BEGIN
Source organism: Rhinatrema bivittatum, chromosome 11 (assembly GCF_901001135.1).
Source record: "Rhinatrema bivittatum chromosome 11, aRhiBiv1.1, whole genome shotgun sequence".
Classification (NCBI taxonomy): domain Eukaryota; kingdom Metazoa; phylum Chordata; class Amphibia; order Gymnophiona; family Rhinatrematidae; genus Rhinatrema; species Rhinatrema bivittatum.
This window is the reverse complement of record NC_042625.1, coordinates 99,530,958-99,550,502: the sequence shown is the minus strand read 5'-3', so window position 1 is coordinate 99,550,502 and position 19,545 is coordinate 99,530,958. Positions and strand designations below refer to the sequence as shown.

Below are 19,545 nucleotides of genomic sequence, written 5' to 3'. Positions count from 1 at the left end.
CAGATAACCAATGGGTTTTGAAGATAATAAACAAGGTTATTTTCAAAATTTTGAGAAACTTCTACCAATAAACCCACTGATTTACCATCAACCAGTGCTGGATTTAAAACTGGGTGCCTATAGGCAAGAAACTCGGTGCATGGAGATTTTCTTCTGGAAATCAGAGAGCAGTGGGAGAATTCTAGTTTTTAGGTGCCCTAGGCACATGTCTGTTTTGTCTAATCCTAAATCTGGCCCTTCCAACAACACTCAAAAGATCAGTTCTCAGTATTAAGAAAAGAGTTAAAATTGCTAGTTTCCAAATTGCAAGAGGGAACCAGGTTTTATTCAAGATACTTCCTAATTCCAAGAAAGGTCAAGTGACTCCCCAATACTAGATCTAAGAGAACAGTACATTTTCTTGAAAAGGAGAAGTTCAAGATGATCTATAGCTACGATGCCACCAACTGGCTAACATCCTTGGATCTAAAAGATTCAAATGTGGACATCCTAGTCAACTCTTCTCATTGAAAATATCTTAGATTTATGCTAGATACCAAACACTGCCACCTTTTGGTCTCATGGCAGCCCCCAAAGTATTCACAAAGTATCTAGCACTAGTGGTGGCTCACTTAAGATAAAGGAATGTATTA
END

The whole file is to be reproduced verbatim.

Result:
Source organism: Rhinatrema bivittatum, chromosome 11 (assembly GCF_901001135.1).
Source record: "Rhinatrema bivittatum chromosome 11, aRhiBiv1.1, whole genome shotgun sequence".
Classification (NCBI taxonomy): domain Eukaryota; kingdom Metazoa; phylum Chordata; class Amphibia; order Gymnophiona; family Rhinatrematidae; genus Rhinatrema; species Rhinatrema bivittatum.
This window is the reverse complement of record NC_042625.1, coordinates 99,530,958-99,550,502: the sequence shown is the minus strand read 5'-3', so window position 1 is coordinate 99,550,502 and position 19,545 is coordinate 99,530,958. Positions and strand designations below refer to the sequence as shown.

Below are 19,545 nucleotides of genomic sequence, written 5' to 3'. Positions count from 1 at the left end.
CAGATAACCAATGGGTTTTGAAGATAATAAACAAGGTTATTTTCAAAATTTTGAGAAACTTCTACCAATAAACCCACTGATTTACCATCAACCAGTGCTGGATTTAAAACTGGGTGCCTATAGGCAAGAAACTCGGTGCATGGAGATTTTCTTCTGGAAATCAGAGAGCAGTGGGAGAATTCTAGTTTTTAGGTGCCCTAGGCACATGTCTGTTTTGTCTAATCCTAAATCTGGCCCTTCCAACAACACTCAAAAGATCAGTTCTCAGTATTAAGAAAAGAGTTAAAATTGCTAGTTTCCAAATTGCAAGAGGGAACCAGGTTTTATTCAAGATACTTCCTAATTCCAAGAAAGGTCAAGTGACTCCCCAATACTAGATCTAAGAGAACAGTACATTTTCTTGAAAAGGAGAAGTTCAAGATGATCTATAGCTACGATGCCACCAACTGGCTAACATCCTTGGATCTAAAAGATTCAAATGTGGACATCCTAGTCAACTCTTCTCATTGAAAATATCTTAGATTTATGCTAGATACCAAACACTGCCACCTTTTGGTCTCATGGCAGCCCCCAAAGTATTCACAAAGTATCTAGCACTAGTGGTGGCTCACTTAAGATAAAGGAATGTATTA